Research indicates that software projects are truly the stuff of nightmares: “The odds of a large project finishing on time are close to zero. The odds of a large project being canceled are an even-money bet.”*
1. Appoint a Project Manager
You don’t need someone with special training as an IT Project Manager, just someone who can be involved in the planning of what needs to be done, review timescales, and keep on top of tasks on a daily basis.
2. Get Familiar with Your New System
Make sure you spend most of your time identifying common workflows the system you’re implementing will assist with or solve. These workflows will represent the crucial aspects of the system that are non-negotiable, and will quickly hone your attention to the things that truly matter. Even complex companies and organisations decompose to a handful of relatively simple processes, so make sure you pay attention to these workflows first and foremost.
If you can, prior to purchase, spend time on a demonstration instance of the software and satisfy yourself that the key jobs you require the software to perform actually work. Depending on your company’s size, you may want to ensure a minimum of two people know the system well enough to deal with the inevitable questions that will crop up.
Remember, if you fail to plan, you plan to fail! We suggest coming up with a first draft of a plan based on input from your vendor and internal discussions. Similarly, come up with a list of things that could derail the project, or impact timelines. These could be as simple as “John is on vacation during week 3″ or more complex issues driven by factors such as needing a particular training session.
4. Break the Plan Down
Once you have a realistic plan, break the items on the plan down into weeks. If you’d like, you can use special project management software, but most projects don’t need huge sophistication. For example, here’s how we’d recommend implementing Administrate when converting from a previous training administration system:
- Week 1: Get up to speed with the software by learning the major workflows your staff will be using and exploring what’s available during your free trial period.
- Week 2: Wipe the slate clean and start configuring it to meet your business requirements.
- Week 3: Introduce the new software to the rest of your company (give them a teaser of what’s to come now that you can field any questions they’re going to ask). It’s also usually helpful to explain why the decision was made, and what other products were considered.
- Week 4: Train users on how to use the system. Break training sessions down into workflow based sessions, and make you follow the “Show it now do it” method of instruction.
- Week 5: Final tests by yourself and your team.
- Week 6: Roll-out the new system and run it parallel with your existing one (only allow staff to access the previous system for historical data, but strongly discourage this).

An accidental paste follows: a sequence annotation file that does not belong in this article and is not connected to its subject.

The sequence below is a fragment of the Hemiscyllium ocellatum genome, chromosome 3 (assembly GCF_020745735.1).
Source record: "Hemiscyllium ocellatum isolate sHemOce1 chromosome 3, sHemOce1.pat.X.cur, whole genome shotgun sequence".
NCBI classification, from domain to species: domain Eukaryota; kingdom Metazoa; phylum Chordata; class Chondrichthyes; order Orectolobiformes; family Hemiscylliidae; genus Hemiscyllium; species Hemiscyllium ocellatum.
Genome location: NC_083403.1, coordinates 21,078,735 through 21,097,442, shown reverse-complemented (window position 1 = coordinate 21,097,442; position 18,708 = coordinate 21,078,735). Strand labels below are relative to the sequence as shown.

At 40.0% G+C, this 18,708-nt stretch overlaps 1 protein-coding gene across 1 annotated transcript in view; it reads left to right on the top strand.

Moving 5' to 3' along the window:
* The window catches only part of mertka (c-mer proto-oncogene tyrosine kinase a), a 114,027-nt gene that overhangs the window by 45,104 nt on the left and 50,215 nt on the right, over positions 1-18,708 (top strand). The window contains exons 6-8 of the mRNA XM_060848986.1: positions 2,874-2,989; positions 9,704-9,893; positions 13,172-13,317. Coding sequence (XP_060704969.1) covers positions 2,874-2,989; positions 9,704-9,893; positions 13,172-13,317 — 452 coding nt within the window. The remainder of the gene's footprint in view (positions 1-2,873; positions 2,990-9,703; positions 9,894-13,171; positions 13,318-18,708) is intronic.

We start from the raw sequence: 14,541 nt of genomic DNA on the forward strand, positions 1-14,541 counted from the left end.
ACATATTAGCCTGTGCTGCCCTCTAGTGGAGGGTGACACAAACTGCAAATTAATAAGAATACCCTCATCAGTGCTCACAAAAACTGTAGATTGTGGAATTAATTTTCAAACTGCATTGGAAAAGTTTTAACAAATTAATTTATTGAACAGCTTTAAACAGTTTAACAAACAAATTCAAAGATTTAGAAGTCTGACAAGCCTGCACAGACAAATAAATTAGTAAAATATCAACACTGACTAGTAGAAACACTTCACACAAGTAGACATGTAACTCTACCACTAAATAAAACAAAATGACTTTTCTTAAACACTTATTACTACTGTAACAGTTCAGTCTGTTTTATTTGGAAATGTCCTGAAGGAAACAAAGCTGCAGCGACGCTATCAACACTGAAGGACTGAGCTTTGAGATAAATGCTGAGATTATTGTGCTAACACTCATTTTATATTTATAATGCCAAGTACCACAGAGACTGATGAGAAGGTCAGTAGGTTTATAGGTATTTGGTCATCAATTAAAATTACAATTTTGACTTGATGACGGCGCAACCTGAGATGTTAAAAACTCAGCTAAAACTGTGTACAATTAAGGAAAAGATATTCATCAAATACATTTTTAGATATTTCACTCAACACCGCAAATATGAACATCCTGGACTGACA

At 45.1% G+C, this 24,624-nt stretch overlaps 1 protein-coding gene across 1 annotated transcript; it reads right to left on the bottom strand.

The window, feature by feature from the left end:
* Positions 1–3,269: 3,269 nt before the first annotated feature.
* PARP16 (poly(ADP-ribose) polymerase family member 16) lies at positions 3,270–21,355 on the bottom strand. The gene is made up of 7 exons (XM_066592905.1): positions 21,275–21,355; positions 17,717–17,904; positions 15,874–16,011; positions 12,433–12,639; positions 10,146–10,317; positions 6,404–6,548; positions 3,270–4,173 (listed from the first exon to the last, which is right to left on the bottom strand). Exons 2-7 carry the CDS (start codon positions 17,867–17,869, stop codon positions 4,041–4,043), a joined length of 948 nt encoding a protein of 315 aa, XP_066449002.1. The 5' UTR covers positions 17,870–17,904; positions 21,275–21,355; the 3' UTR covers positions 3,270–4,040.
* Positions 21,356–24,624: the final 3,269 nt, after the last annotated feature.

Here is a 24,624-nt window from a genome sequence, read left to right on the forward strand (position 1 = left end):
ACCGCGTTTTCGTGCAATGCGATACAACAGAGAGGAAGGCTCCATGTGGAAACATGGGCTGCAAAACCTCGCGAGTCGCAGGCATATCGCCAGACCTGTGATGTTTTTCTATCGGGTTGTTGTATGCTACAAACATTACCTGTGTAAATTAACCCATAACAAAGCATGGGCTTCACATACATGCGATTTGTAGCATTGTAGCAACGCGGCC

- Week 8: Switch off your old system and continue using your new software!
5. Communicate: Keep Your Plan Updated
As you proceed through your plan, make sure that you adjust expectations to match reality. When things don’t go according to plan, make sure you communicate this quickly and clearly. This will avoid surprises and allow you to identify issues quickly, making sure you can correct them or reset expectations.
6. Win Over Your Staff
Make sure everyone knows and appreciates why the new system is coming. Have a few sessions in which you explain what’s wrong with the current system or methodology, and make sure the new system has a solution for every frustration. For example, a training provider with loads of spreadsheets will want to eliminate duplicate effort by having everything in one place. By illustrating how laborious and labour intensive some of the existing processes are, you’ll have a reference point once the new system is in place to compare.
7. Train Well
If necessary, get your users specific or custom training from your supplier (software vendor). Ensuring your new users know how to use the system is absolutely critical and could make or break your implementation. If your supplier offers a teach-yourself method, great! If they do but you’re not sure whether it’s enough, consider buying or asking for more help.
8. Roll-out When Ready
Keep to your plan as best you can, but make sure you only roll-out when you’re ready. Nothing is worse than a rushed implementation!
9. Keep an Open Mind
You may find that you have to modify or change your existing processes to fit your new software. Try to keep an open mind and see where you might be able to improve existing processes to match your new software. Not all change is good, but often thing become ingrained through force of habit, and it’s useful to take a step back and see where you can improve your existing workflows.
10. Stay Connected with Your Software Vendor
Lots of cloud based software services receive periodic updates that add new features or fix existing issues. Many times these new features are free! Other times, you may want to upgrade your existing plan to take advantage of new features.
To make sure you stay connected with your software vendor:
- Subscribe to their mailing list (Hint: ours in on the right!)
- Follow them on Twitter (particularly if there’s an operational Twitter feed)
- Know how to find the release notes when changes occur.
- Schedule refresher training every 6-12 months to cover anything you may have missed.
Implementations can be stressful and a lot of work, but they can also be fun and a time for learning new things and making your life easier. If you’d like to know how Administrate has helped hundreds of training companies around the world, make sure you get in touch with us today!
* from Rapid Development, by Steve McConnell
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